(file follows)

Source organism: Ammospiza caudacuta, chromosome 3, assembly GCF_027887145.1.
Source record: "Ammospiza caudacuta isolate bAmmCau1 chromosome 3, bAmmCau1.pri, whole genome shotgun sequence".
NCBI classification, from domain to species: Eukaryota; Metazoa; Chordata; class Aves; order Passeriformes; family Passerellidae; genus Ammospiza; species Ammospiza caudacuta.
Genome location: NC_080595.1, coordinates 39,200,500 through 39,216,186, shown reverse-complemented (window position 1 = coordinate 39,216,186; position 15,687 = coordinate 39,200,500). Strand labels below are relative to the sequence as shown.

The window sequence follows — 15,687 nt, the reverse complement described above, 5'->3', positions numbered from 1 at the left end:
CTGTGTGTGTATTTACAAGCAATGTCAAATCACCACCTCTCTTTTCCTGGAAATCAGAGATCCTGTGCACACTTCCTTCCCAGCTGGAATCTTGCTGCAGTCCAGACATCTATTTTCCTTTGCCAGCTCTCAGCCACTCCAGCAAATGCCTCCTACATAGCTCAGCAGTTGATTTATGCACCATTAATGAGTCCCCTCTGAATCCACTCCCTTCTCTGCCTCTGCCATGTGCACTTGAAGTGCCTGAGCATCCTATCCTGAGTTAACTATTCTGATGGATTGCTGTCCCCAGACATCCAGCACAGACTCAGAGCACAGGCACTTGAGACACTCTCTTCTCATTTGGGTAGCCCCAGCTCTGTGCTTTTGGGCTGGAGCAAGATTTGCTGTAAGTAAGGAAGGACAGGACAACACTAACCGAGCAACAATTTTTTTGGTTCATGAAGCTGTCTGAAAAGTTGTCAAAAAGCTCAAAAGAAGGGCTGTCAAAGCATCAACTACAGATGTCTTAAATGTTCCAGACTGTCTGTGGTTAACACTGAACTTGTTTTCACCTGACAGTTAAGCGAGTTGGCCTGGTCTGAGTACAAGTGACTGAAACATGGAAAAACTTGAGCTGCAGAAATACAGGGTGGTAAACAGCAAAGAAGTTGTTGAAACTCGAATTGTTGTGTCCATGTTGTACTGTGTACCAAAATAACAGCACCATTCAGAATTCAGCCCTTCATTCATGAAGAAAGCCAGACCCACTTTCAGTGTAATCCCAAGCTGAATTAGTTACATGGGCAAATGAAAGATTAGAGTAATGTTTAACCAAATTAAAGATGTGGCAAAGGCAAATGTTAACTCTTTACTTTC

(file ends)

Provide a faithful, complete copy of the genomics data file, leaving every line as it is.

Source organism: Ammospiza caudacuta, chromosome 3, assembly GCF_027887145.1.
Source record: "Ammospiza caudacuta isolate bAmmCau1 chromosome 3, bAmmCau1.pri, whole genome shotgun sequence".
NCBI classification, from domain to species: Eukaryota; Metazoa; Chordata; class Aves; order Passeriformes; family Passerellidae; genus Ammospiza; species Ammospiza caudacuta.
Genome location: NC_080595.1, coordinates 39,200,500 through 39,216,186, shown reverse-complemented (window position 1 = coordinate 39,216,186; position 15,687 = coordinate 39,200,500). Strand labels below are relative to the sequence as shown.

The window sequence follows — 15,687 nt, the reverse complement described above, 5'->3', positions numbered from 1 at the left end:
CTGTGTGTGTATTTACAAGCAATGTCAAATCACCACCTCTCTTTTCCTGGAAATCAGAGATCCTGTGCACACTTCCTTCCCAGCTGGAATCTTGCTGCAGTCCAGACATCTATTTTCCTTTGCCAGCTCTCAGCCACTCCAGCAAATGCCTCCTACATAGCTCAGCAGTTGATTTATGCACCATTAATGAGTCCCCTCTGAATCCACTCCCTTCTCTGCCTCTGCCATGTGCACTTGAAGTGCCTGAGCATCCTATCCTGAGTTAACTATTCTGATGGATTGCTGTCCCCAGACATCCAGCACAGACTCAGAGCACAGGCACTTGAGACACTCTCTTCTCATTTGGGTAGCCCCAGCTCTGTGCTTTTGGGCTGGAGCAAGATTTGCTGTAAGTAAGGAAGGACAGGACAACACTAACCGAGCAACAATTTTTTTGGTTCATGAAGCTGTCTGAAAAGTTGTCAAAAAGCTCAAAAGAAGGGCTGTCAAAGCATCAACTACAGATGTCTTAAATGTTCCAGACTGTCTGTGGTTAACACTGAACTTGTTTTCACCTGACAGTTAAGCGAGTTGGCCTGGTCTGAGTACAAGTGACTGAAACATGGAAAAACTTGAGCTGCAGAAATACAGGGTGGTAAACAGCAAAGAAGTTGTTGAAACTCGAATTGTTGTGTCCATGTTGTACTGTGTACCAAAATAACAGCACCATTCAGAATTCAGCCCTTCATTCATGAAGAAAGCCAGACCCACTTTCAGTGTAATCCCAAGCTGAATTAGTTACATGGGCAAATGAAAGATTAGAGTAATGTTTAACCAAATTAAAGATGTGGCAAAGGCAAATGTTAACTCTTTACTTTC